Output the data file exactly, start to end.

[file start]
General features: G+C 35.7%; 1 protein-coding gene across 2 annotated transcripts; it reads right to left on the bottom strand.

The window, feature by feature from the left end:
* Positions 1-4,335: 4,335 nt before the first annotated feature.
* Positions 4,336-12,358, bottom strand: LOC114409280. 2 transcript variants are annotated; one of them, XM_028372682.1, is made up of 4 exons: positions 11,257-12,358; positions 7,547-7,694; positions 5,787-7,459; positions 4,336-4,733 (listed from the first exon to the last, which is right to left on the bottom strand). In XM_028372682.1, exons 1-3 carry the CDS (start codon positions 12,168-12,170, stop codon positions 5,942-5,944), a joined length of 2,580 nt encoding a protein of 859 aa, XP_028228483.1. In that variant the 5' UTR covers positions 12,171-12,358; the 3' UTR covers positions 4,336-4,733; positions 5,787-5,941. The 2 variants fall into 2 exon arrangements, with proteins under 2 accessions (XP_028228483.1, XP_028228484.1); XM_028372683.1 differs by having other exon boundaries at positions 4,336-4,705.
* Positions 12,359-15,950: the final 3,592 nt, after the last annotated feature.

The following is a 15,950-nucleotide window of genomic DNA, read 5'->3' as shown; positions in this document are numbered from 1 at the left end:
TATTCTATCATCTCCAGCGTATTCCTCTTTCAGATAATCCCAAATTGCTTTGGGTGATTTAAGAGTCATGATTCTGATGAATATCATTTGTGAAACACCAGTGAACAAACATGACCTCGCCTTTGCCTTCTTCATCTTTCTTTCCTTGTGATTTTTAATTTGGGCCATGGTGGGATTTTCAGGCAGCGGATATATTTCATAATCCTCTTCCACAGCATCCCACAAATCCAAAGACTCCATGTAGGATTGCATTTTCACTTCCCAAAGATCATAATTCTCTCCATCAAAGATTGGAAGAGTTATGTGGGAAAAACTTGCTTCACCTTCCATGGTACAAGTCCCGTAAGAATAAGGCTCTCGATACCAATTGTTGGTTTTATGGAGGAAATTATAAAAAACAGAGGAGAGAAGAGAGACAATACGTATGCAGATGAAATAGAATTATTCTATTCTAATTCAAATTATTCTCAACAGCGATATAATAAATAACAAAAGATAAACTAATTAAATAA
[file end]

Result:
General features: G+C 35.7%; 1 protein-coding gene across 2 annotated transcripts; it reads right to left on the bottom strand.

The window, feature by feature from the left end:
* Positions 1-4,335: 4,335 nt before the first annotated feature.
* Positions 4,336-12,358, bottom strand: LOC114409280. 2 transcript variants are annotated; one of them, XM_028372682.1, is made up of 4 exons: positions 11,257-12,358; positions 7,547-7,694; positions 5,787-7,459; positions 4,336-4,733 (listed from the first exon to the last, which is right to left on the bottom strand). In XM_028372682.1, exons 1-3 carry the CDS (start codon positions 12,168-12,170, stop codon positions 5,942-5,944), a joined length of 2,580 nt encoding a protein of 859 aa, XP_028228483.1. In that variant the 5' UTR covers positions 12,171-12,358; the 3' UTR covers positions 4,336-4,733; positions 5,787-5,941. The 2 variants fall into 2 exon arrangements, with proteins under 2 accessions (XP_028228483.1, XP_028228484.1); XM_028372683.1 differs by having other exon boundaries at positions 4,336-4,705.
* Positions 12,359-15,950: the final 3,592 nt, after the last annotated feature.

The following is a 15,950-nucleotide window of genomic DNA, read 5'->3' as shown; positions in this document are numbered from 1 at the left end:
TATTCTATCATCTCCAGCGTATTCCTCTTTCAGATAATCCCAAATTGCTTTGGGTGATTTAAGAGTCATGATTCTGATGAATATCATTTGTGAAACACCAGTGAACAAACATGACCTCGCCTTTGCCTTCTTCATCTTTCTTTCCTTGTGATTTTTAATTTGGGCCATGGTGGGATTTTCAGGCAGCGGATATATTTCATAATCCTCTTCCACAGCATCCCACAAATCCAAAGACTCCATGTAGGATTGCATTTTCACTTCCCAAAGATCATAATTCTCTCCATCAAAGATTGGAAGAGTTATGTGGGAAAAACTTGCTTCACCTTCCATGGTACAAGTCCCGTAAGAATAAGGCTCTCGATACCAATTGTTGGTTTTATGGAGGAAATTATAAAAAACAGAGGAGAGAAGAGAGACAATACGTATGCAGATGAAATAGAATTATTCTATTCTAATTCAAATTATTCTCAACAGCGATATAATAAATAACAAAAGATAAACTAATTAAATAA